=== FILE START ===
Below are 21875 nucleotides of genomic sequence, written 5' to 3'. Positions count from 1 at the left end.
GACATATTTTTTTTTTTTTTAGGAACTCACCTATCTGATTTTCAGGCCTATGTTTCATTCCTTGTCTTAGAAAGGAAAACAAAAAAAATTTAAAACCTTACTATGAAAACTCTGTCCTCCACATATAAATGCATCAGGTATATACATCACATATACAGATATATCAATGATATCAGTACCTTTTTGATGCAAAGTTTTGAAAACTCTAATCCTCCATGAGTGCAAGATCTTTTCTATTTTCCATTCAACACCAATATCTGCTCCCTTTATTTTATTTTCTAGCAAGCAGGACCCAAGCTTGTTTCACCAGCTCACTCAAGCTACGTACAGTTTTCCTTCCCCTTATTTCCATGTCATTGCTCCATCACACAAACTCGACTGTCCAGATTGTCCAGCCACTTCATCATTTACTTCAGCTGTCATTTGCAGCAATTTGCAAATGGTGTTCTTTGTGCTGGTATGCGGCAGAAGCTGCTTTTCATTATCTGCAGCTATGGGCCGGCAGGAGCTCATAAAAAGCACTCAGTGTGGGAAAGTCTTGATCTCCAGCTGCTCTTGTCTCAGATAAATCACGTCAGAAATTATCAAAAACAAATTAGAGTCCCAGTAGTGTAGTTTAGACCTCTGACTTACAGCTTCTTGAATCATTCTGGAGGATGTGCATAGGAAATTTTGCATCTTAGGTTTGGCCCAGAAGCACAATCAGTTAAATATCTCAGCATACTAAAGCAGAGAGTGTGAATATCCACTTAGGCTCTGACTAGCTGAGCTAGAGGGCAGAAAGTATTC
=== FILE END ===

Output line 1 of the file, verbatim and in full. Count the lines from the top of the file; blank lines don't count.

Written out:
Below are 21875 nucleotides of genomic sequence, written 5' to 3'. Positions count from 1 at the left end.